In April this year, the research scholar had qualified for a Senior Research Fellowship (SRF) grant but he couldn’t upload all the documents and complete other formalities online after the mobile and broadband internet was shut down. His fellowship was delayed by four months due to continued internet shutdown.
"I’d to later contact the funding agency ICMR on phone after waiting for hours outside a police station in August as even phones were not working. I told them about our problems and requested them to email me the grant letter which was then accessed by my friend outside the state who later couriered the letter to me which reached me after months of delay," he said.
The research scholar said many of his colleagues and other researchers from the Valley lost a lot of opportunities, fellowships and grants due to continued internet blockade since August.
"They are all dejected as they couldn’t apply in time for any fellowship or research-related grants this year,” he said. “The ongoing internet shutdown will have long term consequences for researchers in the Valley."
According to the research scholar, the University of Kashmir has more than 200 research scholars enrolled in different science departments whose research and PhD studies were badly affected during the past five months of internet shutdown.
"Every department has about 30 to 35 research scholars at different stages and years of their PhD studies. All of them suffered equally due to the internet shutdown," he said, adding that a few computers with limited internet connection established at the IT department of the university about two weeks ago is not enough to cater to the needs of hundreds of research scholars enrolled in different departments of the varsity.
Samiullah Naik, a PhD scholar at the Sher-e-Kashmir University of Agricultural Sciences & Technology of Kashmir (SKUAST) said hundreds of students and researchers could not fill forms for PhDs in different universities and research centers in India and outside the country in time as the internet was not available. Naik could access his own email only two weeks ago at his university after the administration set up a few computer terminals with internet connection where they could access their emails and browse online for only 10 to 15 minutes.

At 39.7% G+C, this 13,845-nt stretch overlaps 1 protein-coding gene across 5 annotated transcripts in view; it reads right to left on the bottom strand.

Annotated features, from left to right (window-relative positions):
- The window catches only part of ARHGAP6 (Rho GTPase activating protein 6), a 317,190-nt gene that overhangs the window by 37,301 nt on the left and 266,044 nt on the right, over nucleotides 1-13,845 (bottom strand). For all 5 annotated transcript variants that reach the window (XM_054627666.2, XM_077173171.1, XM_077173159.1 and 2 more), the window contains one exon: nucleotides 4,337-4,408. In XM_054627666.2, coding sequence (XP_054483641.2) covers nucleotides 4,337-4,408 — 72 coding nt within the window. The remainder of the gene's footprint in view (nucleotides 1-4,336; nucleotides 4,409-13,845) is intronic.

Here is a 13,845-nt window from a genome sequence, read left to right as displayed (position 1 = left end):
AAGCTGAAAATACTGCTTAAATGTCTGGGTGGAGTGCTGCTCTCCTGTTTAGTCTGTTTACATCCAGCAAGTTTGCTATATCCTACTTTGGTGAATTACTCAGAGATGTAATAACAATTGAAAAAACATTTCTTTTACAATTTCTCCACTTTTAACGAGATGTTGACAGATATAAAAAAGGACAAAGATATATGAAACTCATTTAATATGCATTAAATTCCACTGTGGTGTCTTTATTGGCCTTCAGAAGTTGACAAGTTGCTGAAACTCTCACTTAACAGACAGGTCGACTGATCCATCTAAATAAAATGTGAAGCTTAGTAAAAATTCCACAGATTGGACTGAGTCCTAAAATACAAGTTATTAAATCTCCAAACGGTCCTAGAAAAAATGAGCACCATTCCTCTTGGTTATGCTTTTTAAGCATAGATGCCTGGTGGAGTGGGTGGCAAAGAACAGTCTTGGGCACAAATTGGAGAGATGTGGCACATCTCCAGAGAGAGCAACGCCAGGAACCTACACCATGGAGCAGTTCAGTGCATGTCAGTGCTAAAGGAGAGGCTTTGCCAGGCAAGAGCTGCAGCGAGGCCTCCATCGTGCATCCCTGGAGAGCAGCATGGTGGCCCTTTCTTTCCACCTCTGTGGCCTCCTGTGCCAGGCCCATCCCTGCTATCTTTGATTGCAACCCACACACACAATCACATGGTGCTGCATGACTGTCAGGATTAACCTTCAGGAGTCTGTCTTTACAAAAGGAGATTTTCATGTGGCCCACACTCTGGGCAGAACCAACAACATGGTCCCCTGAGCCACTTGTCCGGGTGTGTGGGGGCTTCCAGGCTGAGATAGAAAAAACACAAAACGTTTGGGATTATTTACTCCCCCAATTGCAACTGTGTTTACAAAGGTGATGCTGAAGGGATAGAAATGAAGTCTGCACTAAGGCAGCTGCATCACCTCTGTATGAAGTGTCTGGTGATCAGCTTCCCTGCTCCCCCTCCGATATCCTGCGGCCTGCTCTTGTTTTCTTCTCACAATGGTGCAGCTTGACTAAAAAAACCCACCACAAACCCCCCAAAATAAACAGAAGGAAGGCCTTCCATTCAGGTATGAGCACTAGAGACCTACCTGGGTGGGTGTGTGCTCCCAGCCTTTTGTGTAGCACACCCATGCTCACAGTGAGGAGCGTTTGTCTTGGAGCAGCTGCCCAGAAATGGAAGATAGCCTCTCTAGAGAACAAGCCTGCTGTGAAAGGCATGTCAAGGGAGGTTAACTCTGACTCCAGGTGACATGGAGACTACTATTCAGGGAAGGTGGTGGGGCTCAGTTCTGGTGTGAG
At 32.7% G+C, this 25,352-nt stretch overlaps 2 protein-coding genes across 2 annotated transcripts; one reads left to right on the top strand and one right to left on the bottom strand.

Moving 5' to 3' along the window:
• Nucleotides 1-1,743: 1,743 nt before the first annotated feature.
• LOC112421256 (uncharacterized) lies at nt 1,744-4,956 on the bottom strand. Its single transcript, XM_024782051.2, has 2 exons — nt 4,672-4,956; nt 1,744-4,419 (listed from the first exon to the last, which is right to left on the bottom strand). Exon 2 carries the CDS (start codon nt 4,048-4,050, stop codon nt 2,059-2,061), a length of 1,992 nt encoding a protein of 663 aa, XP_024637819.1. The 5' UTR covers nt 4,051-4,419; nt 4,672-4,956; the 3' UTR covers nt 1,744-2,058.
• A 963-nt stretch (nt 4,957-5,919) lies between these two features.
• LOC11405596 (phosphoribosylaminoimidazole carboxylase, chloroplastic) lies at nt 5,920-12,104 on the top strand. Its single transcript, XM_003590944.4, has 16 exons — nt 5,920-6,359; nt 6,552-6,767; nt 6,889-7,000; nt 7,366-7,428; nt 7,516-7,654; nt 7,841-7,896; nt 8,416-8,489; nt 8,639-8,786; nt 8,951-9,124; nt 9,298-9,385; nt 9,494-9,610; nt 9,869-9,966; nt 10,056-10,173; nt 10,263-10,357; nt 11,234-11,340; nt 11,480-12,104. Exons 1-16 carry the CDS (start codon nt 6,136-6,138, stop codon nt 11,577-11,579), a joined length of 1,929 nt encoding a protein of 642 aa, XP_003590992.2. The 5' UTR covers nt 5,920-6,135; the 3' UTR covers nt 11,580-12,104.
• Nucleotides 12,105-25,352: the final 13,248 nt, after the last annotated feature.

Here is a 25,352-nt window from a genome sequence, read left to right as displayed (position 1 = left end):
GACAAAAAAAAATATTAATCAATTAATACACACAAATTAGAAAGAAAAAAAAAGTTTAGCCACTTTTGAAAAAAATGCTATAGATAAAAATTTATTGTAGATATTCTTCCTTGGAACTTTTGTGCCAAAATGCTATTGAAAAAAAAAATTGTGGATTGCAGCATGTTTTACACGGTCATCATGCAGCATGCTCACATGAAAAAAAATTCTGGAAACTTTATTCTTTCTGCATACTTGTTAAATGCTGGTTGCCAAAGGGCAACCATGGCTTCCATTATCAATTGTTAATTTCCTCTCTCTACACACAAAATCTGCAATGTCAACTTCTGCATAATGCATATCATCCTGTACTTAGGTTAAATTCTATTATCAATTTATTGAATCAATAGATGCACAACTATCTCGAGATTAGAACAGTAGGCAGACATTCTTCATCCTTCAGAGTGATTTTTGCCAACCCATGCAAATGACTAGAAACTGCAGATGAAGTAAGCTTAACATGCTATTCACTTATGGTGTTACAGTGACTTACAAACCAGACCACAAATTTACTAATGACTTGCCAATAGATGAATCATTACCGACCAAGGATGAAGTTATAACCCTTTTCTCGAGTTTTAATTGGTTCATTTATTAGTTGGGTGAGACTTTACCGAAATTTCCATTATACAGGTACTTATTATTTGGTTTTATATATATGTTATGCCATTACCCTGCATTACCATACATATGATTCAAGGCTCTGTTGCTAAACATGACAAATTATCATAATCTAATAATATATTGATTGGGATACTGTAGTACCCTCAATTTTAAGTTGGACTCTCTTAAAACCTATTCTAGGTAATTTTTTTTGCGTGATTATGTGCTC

"We lost many scholarships and grants in the past few months as we couldn’t apply online in time and fill the required forms online. We couldn’t keep track of several other grants and conferences related to our field of study due to months of internet shutdown," said Naik, adding that he also couldn't attend a research conference in Raipur, Chhattisgarh as he’d to apply for the conference online and send his research paper abstract to the conference organizers which he was unable to send due to the ongoing internet blockade in the valley.
According to Naik, due to continued internet shutdown, only ten percent of PG students and other researchers from Kashmir have been able to apply for the UGC NET qualifying exam which is held after every six months.
"Also hundreds of students couldn’t keep track of different scholarships available on National Scholarship Portal (NSP) where scholarships on need basis are availed by students from low-income families," he said. "All the forms required for these scholarships are to be submitted online but the students didn’t get internet access in time to apply for these scholarships."
Naik said many of his colleagues, other researchers and Ph.D. candidates in different universities of Kashmir were forced to travel to the nearest states like Punjab and other states where they could freely access internet, download research related literature and papers for review, and apply for conferences and grants related to their field.
A first-year Ph.D. student at a bio-sciences department in University of Kashmir said the continued internet ban has badly affected their research work and delayed their course work.
"Today everything is online and our research is incomplete without access to the internet. The ongoing internet ban has proved that the government here does not care about our career or studies," he said. "Otherwise they would have kept some internet access for students and researchers like us in the university in the past few months."